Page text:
Picture: Sigarette Card / W.D & H.O Wills / Year Unknown / Assocciation Footballers.
One of the most notable of Ireland's players of all times, Peter Doherty, was born in Magherafelt. A special plaque was unveiled to mark his birthplace, where he was born in 1913. If you live in Maghearafelt you will know this as John Murrys Barber Shop. Incidentally John has some great pictures of Peter on display inside his shop, if you don't need a hair cut its well worth a visit just to see these.
He worked first as a bricklayer and bus conductor, played as inside-forward for Coleraine and Glentoran, before being signed by Blackpool for £2,000 at the age of nineteen. He soon became conspicuois as a brilliant inside forward and in 1935 played against England and Wales. In 1936 Manchester City paid £10,000 for his service, and he came into even greated prominence as one of the finest inside forwards in the four countries. He was the biggest star in the City-team that won the Championship in 1937, but had to endure relegation the following year (with a positive goal difference).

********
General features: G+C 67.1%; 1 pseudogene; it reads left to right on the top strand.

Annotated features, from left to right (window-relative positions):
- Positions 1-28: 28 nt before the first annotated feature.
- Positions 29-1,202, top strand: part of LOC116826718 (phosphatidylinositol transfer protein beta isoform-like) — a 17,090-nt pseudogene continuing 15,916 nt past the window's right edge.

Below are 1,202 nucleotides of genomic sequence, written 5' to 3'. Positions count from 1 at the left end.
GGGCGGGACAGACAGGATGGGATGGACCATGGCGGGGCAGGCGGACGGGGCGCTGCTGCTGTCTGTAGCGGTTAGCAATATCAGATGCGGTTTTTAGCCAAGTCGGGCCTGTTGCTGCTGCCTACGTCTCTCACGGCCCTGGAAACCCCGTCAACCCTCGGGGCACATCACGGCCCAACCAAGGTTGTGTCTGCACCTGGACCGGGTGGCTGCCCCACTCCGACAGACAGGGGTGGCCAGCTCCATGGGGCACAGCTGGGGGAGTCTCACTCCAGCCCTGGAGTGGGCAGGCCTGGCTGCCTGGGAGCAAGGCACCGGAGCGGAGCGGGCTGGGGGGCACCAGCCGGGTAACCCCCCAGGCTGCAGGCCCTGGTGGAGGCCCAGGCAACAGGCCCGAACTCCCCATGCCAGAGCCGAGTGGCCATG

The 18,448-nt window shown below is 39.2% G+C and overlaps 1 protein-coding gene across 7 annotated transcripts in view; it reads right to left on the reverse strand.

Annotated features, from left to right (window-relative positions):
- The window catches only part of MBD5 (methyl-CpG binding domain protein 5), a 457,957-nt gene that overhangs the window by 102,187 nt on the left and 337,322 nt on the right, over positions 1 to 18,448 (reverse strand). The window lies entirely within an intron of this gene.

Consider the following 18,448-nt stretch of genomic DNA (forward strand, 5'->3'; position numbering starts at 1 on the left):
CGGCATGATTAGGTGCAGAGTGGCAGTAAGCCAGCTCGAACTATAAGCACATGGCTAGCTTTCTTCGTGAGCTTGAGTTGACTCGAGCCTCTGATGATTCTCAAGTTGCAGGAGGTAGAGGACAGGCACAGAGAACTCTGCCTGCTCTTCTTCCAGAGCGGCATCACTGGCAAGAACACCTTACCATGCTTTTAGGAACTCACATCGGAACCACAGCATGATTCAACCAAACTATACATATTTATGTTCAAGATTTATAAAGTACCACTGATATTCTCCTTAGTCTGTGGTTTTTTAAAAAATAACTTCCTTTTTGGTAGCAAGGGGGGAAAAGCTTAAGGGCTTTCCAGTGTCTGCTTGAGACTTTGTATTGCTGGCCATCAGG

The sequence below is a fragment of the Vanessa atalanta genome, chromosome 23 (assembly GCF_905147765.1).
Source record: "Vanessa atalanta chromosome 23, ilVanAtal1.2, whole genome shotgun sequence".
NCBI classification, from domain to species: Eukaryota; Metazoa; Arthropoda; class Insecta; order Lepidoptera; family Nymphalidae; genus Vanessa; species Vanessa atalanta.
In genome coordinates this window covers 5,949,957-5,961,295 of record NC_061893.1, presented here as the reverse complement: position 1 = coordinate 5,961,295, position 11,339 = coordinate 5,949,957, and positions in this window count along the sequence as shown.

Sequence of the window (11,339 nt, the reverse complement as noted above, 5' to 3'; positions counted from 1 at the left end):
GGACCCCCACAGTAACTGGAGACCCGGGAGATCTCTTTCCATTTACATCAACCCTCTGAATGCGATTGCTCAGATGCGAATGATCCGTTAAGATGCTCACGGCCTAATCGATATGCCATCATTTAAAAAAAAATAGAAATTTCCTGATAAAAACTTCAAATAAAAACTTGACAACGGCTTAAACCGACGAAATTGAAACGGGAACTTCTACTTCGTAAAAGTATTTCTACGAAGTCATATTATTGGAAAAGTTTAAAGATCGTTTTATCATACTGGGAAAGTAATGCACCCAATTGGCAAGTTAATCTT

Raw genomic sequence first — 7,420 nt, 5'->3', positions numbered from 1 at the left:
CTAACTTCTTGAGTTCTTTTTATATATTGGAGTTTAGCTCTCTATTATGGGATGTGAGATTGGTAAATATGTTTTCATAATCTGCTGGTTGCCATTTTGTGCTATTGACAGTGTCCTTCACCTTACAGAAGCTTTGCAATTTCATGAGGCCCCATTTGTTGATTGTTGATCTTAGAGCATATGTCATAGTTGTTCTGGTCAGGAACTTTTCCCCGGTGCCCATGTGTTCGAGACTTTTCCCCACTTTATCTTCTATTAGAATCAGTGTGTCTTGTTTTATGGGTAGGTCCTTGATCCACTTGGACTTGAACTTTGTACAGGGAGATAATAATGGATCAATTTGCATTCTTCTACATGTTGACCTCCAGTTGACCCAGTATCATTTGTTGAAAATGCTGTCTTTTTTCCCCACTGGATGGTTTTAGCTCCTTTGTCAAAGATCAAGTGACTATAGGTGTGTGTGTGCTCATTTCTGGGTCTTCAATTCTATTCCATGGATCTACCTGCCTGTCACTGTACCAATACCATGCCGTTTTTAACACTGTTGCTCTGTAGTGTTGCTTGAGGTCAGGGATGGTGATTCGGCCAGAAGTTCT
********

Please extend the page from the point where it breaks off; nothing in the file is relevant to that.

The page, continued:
From 1939 to 1945 he served in the Royal Air Force (RAF) as a PT instructor-sergeant. He then joined Derby County and with them won the first post-war FA Cup final in 1946. A conflict with the management over the allocation of tickets for that match prompted him to request transfer to Huddersfield Town. After a final move to Doncaster Rovers as player-manager in 1949 his playing career came to an end in 1953.
He became manager of Bristol City and of the Northern Ireland team for the World Cup series, steering it to the quarter-finals, to the astonishment of the football world. He ended his connection with the game soon after. With a fiery temperament, Doherty was often at odds with his employers, fiercely opposing the exploitation of players. Of his own transfer from Blackpool to Manchester City he said: 'I might as well have been a bag of merchandise.' He was rated the best Irish inside-forward the game had seen and a complete footballer, linking defence and attack.
He played in 403 League games, scored 197 goals, and won 16 caps for Northern Ireland, six as a City-player.
He died in Blackpool on 6 April 1990.